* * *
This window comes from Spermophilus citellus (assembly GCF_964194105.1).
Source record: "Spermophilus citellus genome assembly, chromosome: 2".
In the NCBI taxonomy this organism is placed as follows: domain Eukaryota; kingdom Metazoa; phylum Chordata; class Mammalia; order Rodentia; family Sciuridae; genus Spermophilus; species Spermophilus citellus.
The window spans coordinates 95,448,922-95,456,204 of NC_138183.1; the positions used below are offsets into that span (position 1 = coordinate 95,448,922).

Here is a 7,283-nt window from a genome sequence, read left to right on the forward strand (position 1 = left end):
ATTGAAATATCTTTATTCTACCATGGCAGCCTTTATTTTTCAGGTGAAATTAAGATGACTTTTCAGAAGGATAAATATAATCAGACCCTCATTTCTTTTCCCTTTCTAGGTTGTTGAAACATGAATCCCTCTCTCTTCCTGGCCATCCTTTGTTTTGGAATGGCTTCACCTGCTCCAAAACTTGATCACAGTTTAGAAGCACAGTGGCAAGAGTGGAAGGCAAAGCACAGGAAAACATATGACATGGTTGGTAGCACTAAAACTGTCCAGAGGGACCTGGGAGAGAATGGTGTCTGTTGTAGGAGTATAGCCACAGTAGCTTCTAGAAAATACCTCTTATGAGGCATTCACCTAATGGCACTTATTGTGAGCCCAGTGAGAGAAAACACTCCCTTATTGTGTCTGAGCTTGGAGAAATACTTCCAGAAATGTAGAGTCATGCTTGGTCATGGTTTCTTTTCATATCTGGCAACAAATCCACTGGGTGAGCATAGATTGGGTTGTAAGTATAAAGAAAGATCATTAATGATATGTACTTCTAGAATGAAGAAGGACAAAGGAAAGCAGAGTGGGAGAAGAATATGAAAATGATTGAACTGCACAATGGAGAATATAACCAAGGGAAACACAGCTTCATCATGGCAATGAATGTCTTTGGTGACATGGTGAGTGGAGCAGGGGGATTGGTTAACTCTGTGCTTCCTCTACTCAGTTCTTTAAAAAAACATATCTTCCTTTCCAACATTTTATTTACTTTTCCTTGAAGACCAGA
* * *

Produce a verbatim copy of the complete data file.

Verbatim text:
This window comes from Spermophilus citellus (assembly GCF_964194105.1).
Source record: "Spermophilus citellus genome assembly, chromosome: 2".
In the NCBI taxonomy this organism is placed as follows: domain Eukaryota; kingdom Metazoa; phylum Chordata; class Mammalia; order Rodentia; family Sciuridae; genus Spermophilus; species Spermophilus citellus.
The window spans coordinates 95,448,922-95,456,204 of NC_138183.1; the positions used below are offsets into that span (position 1 = coordinate 95,448,922).

Here is a 7,283-nt window from a genome sequence, read left to right on the forward strand (position 1 = left end):
ATTGAAATATCTTTATTCTACCATGGCAGCCTTTATTTTTCAGGTGAAATTAAGATGACTTTTCAGAAGGATAAATATAATCAGACCCTCATTTCTTTTCCCTTTCTAGGTTGTTGAAACATGAATCCCTCTCTCTTCCTGGCCATCCTTTGTTTTGGAATGGCTTCACCTGCTCCAAAACTTGATCACAGTTTAGAAGCACAGTGGCAAGAGTGGAAGGCAAAGCACAGGAAAACATATGACATGGTTGGTAGCACTAAAACTGTCCAGAGGGACCTGGGAGAGAATGGTGTCTGTTGTAGGAGTATAGCCACAGTAGCTTCTAGAAAATACCTCTTATGAGGCATTCACCTAATGGCACTTATTGTGAGCCCAGTGAGAGAAAACACTCCCTTATTGTGTCTGAGCTTGGAGAAATACTTCCAGAAATGTAGAGTCATGCTTGGTCATGGTTTCTTTTCATATCTGGCAACAAATCCACTGGGTGAGCATAGATTGGGTTGTAAGTATAAAGAAAGATCATTAATGATATGTACTTCTAGAATGAAGAAGGACAAAGGAAAGCAGAGTGGGAGAAGAATATGAAAATGATTGAACTGCACAATGGAGAATATAACCAAGGGAAACACAGCTTCATCATGGCAATGAATGTCTTTGGTGACATGGTGAGTGGAGCAGGGGGATTGGTTAACTCTGTGCTTCCTCTACTCAGTTCTTTAAAAAAACATATCTTCCTTTCCAACATTTTATTTACTTTTCCTTGAAGACCAGA